Electronic trading has been a tremendous advantage to the Exchanges for creating revenue as well. I believe that if traders had to place orders like we did back in the days before electronic trading (phoning orders to the floor or your broker), that there would not be near as many Futures traders as we have today. Electronic trading also creates a chance for a trader to overtrade because of the ease of executing an order. The Exchanges charge you a hefty price for each contract you trade which is built into your commissions.
But how will the closing of the trading pits impact Futures trading going forward?
To find the answer to this question all we have to do is look at some markets that have already been converted from open outcry to all electronic trading. These markets used to trade on the New York Board of Trade (NYBOT) which was located in the basement of the World Trade Center. After the tragic incident of September 11, 2001, the Exchange had to set up temporary trading floors in warehouses in New Jersey.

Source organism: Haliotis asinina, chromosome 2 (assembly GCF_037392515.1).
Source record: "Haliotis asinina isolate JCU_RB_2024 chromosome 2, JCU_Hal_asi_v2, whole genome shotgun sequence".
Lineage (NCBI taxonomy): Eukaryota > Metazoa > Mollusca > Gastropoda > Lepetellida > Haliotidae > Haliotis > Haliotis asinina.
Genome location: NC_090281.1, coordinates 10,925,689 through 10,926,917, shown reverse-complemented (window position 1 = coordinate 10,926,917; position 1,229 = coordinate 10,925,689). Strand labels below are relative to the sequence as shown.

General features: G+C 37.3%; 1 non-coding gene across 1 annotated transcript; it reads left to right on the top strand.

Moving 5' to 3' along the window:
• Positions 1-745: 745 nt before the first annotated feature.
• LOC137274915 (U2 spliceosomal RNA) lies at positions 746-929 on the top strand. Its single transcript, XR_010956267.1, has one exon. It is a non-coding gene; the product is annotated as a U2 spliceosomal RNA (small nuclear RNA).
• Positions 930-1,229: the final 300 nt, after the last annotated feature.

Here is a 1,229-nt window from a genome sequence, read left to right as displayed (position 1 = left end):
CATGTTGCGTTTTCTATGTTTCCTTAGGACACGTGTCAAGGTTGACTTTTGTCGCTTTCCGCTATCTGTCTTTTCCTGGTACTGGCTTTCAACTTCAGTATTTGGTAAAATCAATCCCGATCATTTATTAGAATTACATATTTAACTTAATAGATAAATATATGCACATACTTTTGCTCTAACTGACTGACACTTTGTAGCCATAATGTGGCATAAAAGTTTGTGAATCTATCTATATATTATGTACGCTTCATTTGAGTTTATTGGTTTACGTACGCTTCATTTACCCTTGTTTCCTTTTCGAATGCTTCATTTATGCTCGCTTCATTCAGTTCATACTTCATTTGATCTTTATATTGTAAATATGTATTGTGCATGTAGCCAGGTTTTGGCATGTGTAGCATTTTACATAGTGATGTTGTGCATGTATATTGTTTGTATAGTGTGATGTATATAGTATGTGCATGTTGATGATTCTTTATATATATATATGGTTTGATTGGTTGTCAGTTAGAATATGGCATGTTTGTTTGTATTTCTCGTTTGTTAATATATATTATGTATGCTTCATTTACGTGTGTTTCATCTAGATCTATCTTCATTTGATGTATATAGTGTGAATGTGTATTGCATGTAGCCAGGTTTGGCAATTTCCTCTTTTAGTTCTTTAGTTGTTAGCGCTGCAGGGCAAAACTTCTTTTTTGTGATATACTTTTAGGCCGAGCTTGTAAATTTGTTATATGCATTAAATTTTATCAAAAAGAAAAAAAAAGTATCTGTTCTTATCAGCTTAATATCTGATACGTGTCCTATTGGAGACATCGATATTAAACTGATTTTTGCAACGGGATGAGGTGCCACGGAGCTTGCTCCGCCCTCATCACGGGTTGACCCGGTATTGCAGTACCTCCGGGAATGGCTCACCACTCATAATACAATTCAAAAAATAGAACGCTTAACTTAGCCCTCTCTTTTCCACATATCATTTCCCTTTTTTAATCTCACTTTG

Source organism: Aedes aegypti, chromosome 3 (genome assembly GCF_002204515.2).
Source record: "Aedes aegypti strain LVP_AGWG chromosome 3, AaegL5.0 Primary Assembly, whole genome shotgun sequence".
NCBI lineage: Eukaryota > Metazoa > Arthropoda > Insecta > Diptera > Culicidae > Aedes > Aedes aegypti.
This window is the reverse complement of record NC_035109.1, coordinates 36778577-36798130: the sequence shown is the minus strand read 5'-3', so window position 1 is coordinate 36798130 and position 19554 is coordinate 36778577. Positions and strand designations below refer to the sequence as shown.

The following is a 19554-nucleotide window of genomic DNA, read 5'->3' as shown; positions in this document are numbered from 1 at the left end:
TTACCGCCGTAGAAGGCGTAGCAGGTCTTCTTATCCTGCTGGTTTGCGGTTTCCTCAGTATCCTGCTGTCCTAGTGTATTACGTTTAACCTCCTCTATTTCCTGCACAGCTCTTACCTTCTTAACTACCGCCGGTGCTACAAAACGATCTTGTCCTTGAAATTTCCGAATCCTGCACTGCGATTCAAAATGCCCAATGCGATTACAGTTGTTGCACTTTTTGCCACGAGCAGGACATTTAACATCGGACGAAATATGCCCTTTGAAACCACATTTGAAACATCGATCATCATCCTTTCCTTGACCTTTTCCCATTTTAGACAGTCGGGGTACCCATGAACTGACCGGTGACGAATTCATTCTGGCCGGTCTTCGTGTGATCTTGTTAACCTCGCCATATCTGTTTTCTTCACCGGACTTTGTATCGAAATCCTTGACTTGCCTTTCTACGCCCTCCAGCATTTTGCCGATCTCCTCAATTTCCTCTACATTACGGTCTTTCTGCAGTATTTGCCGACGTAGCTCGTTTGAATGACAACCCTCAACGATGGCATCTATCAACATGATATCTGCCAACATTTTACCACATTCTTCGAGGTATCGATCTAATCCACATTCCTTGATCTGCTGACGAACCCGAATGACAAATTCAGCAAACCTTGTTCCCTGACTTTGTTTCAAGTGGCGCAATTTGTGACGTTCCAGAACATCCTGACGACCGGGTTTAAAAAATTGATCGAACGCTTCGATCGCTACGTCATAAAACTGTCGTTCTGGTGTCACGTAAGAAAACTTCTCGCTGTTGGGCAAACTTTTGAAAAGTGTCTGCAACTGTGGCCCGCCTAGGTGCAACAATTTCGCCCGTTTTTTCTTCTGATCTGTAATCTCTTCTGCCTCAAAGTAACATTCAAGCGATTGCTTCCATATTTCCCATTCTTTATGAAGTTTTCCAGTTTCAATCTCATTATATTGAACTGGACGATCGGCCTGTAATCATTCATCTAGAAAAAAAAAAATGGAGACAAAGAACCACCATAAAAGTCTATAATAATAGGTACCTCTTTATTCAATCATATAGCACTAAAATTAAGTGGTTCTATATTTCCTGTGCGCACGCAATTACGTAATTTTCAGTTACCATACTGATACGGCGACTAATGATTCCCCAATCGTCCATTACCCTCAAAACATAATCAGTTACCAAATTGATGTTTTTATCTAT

Soon after that move, the ICE Exchange acquired the NYBOT and all of its products. Since the ICE Exchange has always been a purely electronic Exchange with no trading pits for Futures, the concern was the same for that move as we are now seeing with the CME closing its open outcry and going purely electronic… How will this impact trading of those Futures contracts?
Believe it or not the markets never changed, if anything they got better because they were traded electronically and there were no market makers taking advantage of off the floor traders. But the biggest question has been – what about the high volume trading session times, will that change?
In the following charts you will see the Sugar and Cocoa contracts with volume throughout the entire session they currently trade. The “high volume” time of the day has stayed almost exactly the same time as when these markets had open outcry trading. And this is exactly what will happen to the CME Group Futures contracts as well, no change.
The reason is because the Futures markets were created for the Commercial traders and the Commercials do not change their hours of operation when trying to hedge their price risk.